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warren was a champion debater in high school. jane: good r her. there is also a generational divide forming. where does this leave the youngest, for the top three r candidates -- let's put it ths way, a bit elderly? laura: ieed. the old guard has it currently. quthtion for the younger generation of democrats is they have this airtime tonight. one of they going to dwith it? senator kamala harris, who made the most promising start of the younger generation, who had a great first debate and then stumbled in the second, will she do wel tonight? this debate is being held at texas southern university, a historically black college. senator harris went to howard, another veryus prestigiolack college. she may have a crowd on her site tonight. you have a question for the two texans, beto o'rourke and julian castro. throughbreak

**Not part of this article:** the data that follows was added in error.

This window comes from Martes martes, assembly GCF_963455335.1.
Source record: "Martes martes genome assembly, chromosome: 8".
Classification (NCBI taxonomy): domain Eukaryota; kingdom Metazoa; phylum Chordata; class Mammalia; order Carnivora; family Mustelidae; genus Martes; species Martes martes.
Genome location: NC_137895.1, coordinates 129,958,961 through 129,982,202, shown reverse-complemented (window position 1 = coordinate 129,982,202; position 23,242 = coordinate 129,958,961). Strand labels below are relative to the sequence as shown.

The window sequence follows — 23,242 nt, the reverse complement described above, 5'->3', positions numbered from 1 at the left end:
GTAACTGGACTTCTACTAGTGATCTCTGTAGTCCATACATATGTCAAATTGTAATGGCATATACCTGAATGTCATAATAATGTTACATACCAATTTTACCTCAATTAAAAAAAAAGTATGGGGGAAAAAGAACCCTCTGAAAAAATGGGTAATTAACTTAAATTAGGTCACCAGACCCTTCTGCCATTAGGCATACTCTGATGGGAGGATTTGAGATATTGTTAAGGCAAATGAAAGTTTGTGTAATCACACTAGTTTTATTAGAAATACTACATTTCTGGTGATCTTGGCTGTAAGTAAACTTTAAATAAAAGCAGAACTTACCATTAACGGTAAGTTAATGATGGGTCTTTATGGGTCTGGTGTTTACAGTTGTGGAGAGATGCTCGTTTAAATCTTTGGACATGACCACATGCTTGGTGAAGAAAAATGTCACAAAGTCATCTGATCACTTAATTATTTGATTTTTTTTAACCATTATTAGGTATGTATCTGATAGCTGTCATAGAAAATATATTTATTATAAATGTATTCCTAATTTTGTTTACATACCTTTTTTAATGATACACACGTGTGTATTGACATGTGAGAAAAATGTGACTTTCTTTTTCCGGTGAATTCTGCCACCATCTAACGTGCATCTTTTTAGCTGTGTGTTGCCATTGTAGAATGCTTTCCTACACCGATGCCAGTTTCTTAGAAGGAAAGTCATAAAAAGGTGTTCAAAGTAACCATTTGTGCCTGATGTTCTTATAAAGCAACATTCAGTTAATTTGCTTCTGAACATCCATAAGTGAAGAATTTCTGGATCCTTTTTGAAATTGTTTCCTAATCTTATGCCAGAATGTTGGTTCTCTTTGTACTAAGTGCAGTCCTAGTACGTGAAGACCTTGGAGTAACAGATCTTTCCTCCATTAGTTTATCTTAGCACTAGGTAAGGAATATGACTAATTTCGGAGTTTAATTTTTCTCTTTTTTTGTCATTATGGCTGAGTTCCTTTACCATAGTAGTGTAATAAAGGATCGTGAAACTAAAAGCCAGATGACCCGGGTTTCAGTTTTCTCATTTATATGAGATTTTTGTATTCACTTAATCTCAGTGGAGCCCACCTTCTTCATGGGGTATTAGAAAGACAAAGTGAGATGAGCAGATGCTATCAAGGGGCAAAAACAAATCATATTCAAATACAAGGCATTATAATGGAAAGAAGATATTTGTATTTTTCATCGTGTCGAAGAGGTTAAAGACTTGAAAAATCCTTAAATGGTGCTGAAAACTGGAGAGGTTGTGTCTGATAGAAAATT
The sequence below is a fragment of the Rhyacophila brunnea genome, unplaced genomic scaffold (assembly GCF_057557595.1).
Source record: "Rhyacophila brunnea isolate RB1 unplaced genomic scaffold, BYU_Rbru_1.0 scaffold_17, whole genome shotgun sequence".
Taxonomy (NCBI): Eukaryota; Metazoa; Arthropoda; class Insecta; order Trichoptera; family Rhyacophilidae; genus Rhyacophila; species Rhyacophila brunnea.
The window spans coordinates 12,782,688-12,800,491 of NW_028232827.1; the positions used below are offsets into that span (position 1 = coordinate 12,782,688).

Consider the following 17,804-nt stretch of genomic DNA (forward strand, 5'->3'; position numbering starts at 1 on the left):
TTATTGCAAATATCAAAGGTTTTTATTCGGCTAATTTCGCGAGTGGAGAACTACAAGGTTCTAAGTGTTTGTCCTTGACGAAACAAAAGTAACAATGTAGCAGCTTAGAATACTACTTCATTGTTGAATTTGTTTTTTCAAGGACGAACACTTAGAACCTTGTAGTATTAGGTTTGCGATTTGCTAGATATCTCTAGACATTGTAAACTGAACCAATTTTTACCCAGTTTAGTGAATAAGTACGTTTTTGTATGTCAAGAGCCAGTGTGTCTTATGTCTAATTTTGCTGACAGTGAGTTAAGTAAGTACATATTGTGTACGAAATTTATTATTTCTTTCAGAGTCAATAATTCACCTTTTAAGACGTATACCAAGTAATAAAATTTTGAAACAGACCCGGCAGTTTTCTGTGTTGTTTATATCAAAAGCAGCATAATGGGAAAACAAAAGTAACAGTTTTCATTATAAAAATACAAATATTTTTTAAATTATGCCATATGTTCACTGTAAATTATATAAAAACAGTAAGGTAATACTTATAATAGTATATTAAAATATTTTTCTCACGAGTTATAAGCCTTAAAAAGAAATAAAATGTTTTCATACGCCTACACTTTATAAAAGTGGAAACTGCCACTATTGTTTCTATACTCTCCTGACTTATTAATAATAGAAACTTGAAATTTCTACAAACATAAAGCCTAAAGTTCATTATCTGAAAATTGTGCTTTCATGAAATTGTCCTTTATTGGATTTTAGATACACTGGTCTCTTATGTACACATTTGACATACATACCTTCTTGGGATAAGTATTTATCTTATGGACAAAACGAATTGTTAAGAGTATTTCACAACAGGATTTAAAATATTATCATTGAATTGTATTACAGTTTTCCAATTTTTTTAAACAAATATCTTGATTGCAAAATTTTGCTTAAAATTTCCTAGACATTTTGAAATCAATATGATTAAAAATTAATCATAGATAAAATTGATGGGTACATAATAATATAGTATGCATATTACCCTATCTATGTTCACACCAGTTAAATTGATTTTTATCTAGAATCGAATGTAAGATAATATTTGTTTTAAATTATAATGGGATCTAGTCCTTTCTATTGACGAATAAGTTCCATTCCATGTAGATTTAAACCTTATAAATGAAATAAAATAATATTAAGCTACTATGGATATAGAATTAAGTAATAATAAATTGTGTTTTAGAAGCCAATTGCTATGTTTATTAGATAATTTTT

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stand on gun control after the mass shootinghe in el paso? will do something oan says he presidential candidate has ever done on the stage. a lot to watch, fne. jane: can't wait. walaura trevelyan, thank you for joining us. a brief time ago i spoke to former democratic senator heidi haheitkamp, who is in houston. thank you for joininreme. you had tation for being a centrist. are you concerned that these tes are pulling the par too far to the left? ms. heitkamp, you know, i'm not, because there are people on the stage will represent policies that are in what i believe is lithe main of democratic cs and american politics. amy klobuchar is on the stage, joe biden is on the stage. ere will be people with a whole range ofwh ideas, but what is going to emerge as the prime